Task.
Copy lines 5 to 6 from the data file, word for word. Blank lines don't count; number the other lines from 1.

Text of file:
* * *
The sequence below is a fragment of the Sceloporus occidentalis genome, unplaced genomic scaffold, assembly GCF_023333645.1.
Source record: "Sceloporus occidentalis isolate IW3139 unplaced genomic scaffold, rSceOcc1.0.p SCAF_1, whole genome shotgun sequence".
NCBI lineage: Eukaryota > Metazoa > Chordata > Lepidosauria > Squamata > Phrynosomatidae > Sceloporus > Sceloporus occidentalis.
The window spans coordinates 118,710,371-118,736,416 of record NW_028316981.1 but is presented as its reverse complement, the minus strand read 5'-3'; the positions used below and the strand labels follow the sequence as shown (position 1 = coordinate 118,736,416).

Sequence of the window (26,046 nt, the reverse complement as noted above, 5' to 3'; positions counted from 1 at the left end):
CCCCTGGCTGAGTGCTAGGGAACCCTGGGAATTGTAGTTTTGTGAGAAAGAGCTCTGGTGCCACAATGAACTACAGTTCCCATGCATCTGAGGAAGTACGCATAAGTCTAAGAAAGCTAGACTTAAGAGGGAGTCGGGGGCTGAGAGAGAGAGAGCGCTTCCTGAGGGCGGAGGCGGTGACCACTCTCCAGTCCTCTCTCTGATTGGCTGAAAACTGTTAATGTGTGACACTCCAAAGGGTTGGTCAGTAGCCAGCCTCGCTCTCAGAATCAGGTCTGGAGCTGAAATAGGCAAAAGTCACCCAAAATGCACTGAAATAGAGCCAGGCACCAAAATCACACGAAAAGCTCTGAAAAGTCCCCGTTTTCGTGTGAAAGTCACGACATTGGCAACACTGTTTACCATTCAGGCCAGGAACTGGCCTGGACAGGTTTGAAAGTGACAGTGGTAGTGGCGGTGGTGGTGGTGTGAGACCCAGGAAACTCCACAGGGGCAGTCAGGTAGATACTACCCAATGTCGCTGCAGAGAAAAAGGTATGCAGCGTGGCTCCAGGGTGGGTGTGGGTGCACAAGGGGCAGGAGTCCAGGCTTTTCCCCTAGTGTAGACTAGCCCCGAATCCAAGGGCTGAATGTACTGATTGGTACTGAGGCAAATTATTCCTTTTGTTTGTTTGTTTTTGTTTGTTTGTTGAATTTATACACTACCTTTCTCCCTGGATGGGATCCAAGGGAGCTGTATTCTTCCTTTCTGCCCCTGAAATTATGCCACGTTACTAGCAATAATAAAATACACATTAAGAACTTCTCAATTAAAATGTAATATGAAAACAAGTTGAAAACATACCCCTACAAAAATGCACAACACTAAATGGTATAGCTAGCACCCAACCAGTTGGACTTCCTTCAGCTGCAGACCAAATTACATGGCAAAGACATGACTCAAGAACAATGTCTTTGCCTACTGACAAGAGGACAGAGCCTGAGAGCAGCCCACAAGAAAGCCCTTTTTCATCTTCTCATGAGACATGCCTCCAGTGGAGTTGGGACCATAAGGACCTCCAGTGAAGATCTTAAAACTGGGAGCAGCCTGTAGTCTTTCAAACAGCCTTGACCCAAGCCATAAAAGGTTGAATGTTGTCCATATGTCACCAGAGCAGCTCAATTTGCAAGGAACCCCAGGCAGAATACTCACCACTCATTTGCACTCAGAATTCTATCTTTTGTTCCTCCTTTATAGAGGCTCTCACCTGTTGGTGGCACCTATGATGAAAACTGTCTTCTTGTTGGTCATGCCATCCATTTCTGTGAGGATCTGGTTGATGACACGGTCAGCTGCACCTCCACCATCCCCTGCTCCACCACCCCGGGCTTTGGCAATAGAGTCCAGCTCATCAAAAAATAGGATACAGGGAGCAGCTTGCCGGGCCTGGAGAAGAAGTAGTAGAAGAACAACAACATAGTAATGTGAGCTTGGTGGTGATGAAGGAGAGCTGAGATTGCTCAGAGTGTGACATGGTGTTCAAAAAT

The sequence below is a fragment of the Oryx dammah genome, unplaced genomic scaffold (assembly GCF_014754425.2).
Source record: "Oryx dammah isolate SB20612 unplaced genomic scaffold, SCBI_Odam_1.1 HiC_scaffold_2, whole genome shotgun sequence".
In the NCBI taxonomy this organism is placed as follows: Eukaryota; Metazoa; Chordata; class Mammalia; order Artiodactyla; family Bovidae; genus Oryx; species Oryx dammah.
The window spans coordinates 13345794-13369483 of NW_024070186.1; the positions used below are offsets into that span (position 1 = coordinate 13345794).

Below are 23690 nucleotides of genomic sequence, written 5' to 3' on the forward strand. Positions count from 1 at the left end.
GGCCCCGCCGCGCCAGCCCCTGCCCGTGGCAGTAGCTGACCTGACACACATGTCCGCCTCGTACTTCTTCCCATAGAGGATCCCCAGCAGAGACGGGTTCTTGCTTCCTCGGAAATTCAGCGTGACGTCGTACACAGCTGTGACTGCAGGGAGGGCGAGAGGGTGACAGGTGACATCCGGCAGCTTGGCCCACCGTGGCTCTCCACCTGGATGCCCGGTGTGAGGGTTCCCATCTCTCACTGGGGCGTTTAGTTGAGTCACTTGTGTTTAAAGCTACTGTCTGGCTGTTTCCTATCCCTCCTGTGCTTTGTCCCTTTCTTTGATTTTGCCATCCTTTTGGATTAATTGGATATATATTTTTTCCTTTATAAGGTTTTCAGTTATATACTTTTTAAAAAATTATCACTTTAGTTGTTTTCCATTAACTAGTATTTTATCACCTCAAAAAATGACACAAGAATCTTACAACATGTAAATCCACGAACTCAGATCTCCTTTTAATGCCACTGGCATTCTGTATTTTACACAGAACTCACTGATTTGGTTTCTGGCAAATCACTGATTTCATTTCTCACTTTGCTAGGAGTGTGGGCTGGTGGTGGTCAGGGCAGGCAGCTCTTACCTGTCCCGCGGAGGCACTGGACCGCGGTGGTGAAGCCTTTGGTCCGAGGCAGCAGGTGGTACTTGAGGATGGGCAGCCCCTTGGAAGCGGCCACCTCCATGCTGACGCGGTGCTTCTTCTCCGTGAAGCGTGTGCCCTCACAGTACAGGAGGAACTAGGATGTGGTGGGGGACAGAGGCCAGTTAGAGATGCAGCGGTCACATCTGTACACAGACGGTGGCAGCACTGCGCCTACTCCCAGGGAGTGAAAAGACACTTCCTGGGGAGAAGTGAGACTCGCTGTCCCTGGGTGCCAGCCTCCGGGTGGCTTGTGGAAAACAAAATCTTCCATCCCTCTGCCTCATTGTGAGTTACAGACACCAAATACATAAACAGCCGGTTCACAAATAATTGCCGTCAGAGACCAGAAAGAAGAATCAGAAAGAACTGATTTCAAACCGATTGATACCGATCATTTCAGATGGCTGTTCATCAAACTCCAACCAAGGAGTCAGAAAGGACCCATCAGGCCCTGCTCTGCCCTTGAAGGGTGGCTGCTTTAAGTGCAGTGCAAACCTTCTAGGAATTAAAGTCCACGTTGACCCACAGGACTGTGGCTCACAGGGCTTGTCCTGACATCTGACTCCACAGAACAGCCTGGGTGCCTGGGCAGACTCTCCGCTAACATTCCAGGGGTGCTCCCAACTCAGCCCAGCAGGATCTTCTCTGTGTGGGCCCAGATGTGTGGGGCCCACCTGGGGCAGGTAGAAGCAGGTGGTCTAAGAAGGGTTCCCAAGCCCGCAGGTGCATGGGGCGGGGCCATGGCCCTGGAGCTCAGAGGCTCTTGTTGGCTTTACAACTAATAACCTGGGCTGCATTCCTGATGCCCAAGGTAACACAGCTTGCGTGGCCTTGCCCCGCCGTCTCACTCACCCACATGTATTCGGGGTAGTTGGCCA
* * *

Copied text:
Sequence of the window (26,046 nt, the reverse complement as noted above, 5' to 3'; positions counted from 1 at the left end):
CCCCTGGCTGAGTGCTAGGGAACCCTGGGAATTGTAGTTTTGTGAGAAAGAGCTCTGGTGCCACAATGAACTACAGTTCCCATGCATCTGAGGAAGTACGCATAAGTCTAAGAAAGCTAGACTTAAGAGGGAGTCGGGGGCTGAGAGAGAGAGAGCGCTTCCTGAGGGCGGAGGCGGTGACCACTCTCCAGTCCTCTCTCTGATTGGCTGAAAACTGTTAATGTGTGACACTCCAAAGGGTTGGTCAGTAGCCAGCCTCGCTCTCAGAATCAGGTCTGGAGCTGAAATAGGCAAAAGTCACCCAAAATGCACTGAAATAGAGCCAGGCACCAAAATCACACGAAAAGCTCTGAAAAGTCCCCGTTTTCGTGTGAAAGTCACGACATTGGCAACACTGTTTACCATTCAGGCCAGGAACTGGCCTGGACAGGTTTGAAAGTGACAGTGGTAGTGGCGGTGGTGGTGGTGTGAGACCCAGGAAACTCCACAGGGGCAGTCAGGTAGATACTACCCAATGTCGCTGCAGAGAAAAAGGTATGCAGCGTGGCTCCAGGGTGGGTGTGGGTGCACAAGGGGCAGGAGTCCAGGCTTTTCCCCTAGTGTAGACTAGCCCCGAATCCAAGGGCTGAATGTACTGATTGGTACTGAGGCAAATTATTCCTTTTGTTTGTTTGTTTTTGTTTGTTTGTTGAATTTATACACTACCTTTCTCCCTGGATGGGATCCAAGGGAGCTGTATTCTTCCTTTCTGCCCCTGAAATTATGCCACGTTACTAGCAATAATAAAATACACATTAAGAACTTCTCAATTAAAATGTAATATGAAAACAAGTTGAAAACATACCCCTACAAAAATGCACAACACTAAATGGTATAGCTAGCACCCAACCAGTTGGACTTCCTTCAGCTGCAGACCAAATTACATGGCAAAGACATGACTCAAGAACAATGTCTTTGCCTACTGACAAGAGGACAGAGCCTGAGAGCAGCCCACAAGAAAGCCCTTTTTCATCTTCTCATGAGACATGCCTCCAGTGGAGTTGGGACCATAAGGACCTCCAGTGAAGATCTTAAAACTGGGAGCAGCCTGTAGTCTTTCAAACAGCCTTGACCCAAGCCATAAAAGGTTGAATGTTGTCCATATGTCACCAGAGCAGCTCAATTTGCAAGGAACCCCAGGCAGAATACTCACCACTCATTTGCACTCAGAATTCTATCTTTTGTTCCTCCTTTATAGAGGCTCTCACCTGTTGGTGGCACCTATGATGAAAACTGTCTTCTTGTTGGTCATGCCATCCATTTCTGTGAGGATCTGGTTGATGACACGGTCAGCTGCACCTCCACCATCCCCTGCTCCACCACCCCGGGCTTTGGCAATAGAGTCCAGCTCATCAAAAAATAGGATACAGGGAGCAGCTTGCCGGGCCTGGAGAAGAAGTAGTAGAAGAACAACAACATAGTAATGTGAGCTTGGTGGTGATGAAGGAGAGCTGAGATTGCTCAGAGTGTGACATGGTGTTCAAAAAT